With all the attention currently being given to the big screen adaptation of the Broadway musical "Les Misérables" the original 1998 narrative film directed by Bille August, is worth revisiting. Based on the historical novel by Victor Hugo, this well-acted and endurably crafted feature elaborates on the story of Jean Valjean (played by Liam Neeson) a hardened criminal who turns his life around, and becomes the maddening obsession of one French Inspector Javert (Geoffrey Rush).
At the core, "Les Misérables" is a story of redemption. Valjean finds a new lease on life after one single act of kindness by a man of the cloth, who requests that Valjean turn his life over to God. After having spared him another indignity Valjean does as the father requests and pays forward the act in kind, only to fall under the thumb of the villain Javert, who cannot accept a man of ill-repute can reform.
After Valjean seeks to vindicate the life of the doomed Fantine (Uma Thurman) by rescuing her daughter Cosette from poverty, he escapes Javert by fleeing to When the girl grows into a spirited young woman (and into Claire Danes), he is drawn into the June Rebellion of students against the entrenched monarchy.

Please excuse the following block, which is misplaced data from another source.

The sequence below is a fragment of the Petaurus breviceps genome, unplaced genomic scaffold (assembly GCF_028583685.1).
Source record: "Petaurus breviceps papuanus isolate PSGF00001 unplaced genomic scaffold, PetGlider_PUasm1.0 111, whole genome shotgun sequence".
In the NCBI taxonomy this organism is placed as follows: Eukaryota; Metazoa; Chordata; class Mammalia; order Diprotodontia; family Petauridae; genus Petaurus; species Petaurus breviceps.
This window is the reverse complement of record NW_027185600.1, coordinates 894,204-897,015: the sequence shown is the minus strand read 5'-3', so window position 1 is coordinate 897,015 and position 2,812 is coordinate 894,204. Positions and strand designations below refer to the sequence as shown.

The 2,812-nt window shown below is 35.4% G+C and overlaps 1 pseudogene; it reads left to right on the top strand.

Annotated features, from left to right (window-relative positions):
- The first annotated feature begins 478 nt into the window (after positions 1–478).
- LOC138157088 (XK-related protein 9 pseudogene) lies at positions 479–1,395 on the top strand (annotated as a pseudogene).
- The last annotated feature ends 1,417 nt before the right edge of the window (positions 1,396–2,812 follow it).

The eventual uprising (one of many that roiled France in the 19th century), the human drama of "Les Misérables" quickly turns into a love story with a major rebellion underlying it. Beautifully shot and crafted as a period costume piece, the characterizations, unfortunately, are very thin -- lacking due to the thinly evolved script, but rescued by the capable actors embodying the roles.
Thanks largely to the cast, Hugo's narrative is sustained, especially within the scope of the visually well crafted period the film realizes. It does well in its ability to transport the audience.
The film does not disappoint in its feel for the majesty of a bygone Hollywood style of filmmaking and revels in recreating the period and scope of one of history's greatest revolutionary periods.
"Les Misérables" a film by Bille August
re-issued and available on Blu-ray for $19.99